Suddenly the rain poured down.
The rain suddenly poured down.
The rain poured down suddenly.
When you want to put an adverb in the opening position, determine whether it’s a sentence adverb or a regular adverb used to modify a verb, an adverb that just happens to come first in the sentence. Use a comma after sentence adverbs but skip it after adverbs modifying verbs.
A partial list of sentence adverbs—
hopefully—yes, hopefully can be used as a sentence adverb
thankfully—yes, thankfully can be used as a sentence adverb
Another group of words also operate as sentence adverbs, yet they aren’t opinion adverbs. If there’s a special name for these adverbs, I don’t know what it is. The folks at Oxford Dictionaries online say these particular sentence adverbs “place the sentence in a particular context.”
The adverbs in this list could easily be followed by the word speaking—politically speaking, generally speaking, scientifically speaking. Follow them with commas when they’re used at the beginnings of sentences. Keep in mind that some of these can also be used as regular adverbs to modify individual words.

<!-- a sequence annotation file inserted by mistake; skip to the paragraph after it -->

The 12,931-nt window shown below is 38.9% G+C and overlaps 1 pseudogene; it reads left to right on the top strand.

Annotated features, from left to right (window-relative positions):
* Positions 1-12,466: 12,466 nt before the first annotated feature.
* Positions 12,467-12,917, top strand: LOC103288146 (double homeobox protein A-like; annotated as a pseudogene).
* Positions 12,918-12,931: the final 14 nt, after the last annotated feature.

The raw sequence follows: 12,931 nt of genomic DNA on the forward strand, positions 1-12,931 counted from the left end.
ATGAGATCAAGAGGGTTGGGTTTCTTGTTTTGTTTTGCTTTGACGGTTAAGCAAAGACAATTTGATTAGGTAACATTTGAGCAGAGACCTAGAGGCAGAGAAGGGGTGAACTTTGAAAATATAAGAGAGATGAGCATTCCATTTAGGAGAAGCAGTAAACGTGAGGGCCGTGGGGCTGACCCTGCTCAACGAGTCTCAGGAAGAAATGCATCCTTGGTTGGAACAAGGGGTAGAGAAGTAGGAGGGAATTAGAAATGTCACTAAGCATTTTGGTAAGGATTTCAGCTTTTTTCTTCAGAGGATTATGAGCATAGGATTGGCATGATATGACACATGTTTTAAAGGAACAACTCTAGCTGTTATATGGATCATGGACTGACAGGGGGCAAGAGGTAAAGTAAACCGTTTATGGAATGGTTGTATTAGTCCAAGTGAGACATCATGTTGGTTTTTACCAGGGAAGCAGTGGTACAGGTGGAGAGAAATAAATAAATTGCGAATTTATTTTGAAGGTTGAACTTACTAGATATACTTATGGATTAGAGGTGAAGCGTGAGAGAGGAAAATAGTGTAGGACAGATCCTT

Alphabetically, I comes before M.
He arranged his files alphabetically.
Medically, there was no hope.
The coma was medically induced.
Religiously, his answer made sense.
He religiously washed his car every Tuesday.
Generally [speaking], men don’t seek death for no reason.
Generally Brad didn’t enjoy musicals.
A partial list of these “contextual” sentence adverbs—
Conjunctive adverbs are one more type of adverb that can function as sentence adverbs.
A common use for them is to connect independent clauses within a sentence. When used for this purpose, the conjunctive adverb follows a semicolon and is followed by a comma.
Dudley didn’t like beans; however, he ate them in order to get his favorite dessert.
Santa forgot to feed the reindeer; consequently, presents weren’t delivered until December 28.
Conjunctive adverbs can also come at the beginning of a sentence, connecting not two independent clauses in one sentence but two sentences. When they come at the beginning of a sentence, they’re sentence adverbs and they’re followed by a comma.
Pat lost the instructions. Moreover, no one knew how to operate the danged machine.
My sister couldn’t go with me to France. Still, she enthusiastically wished me a bon voyage.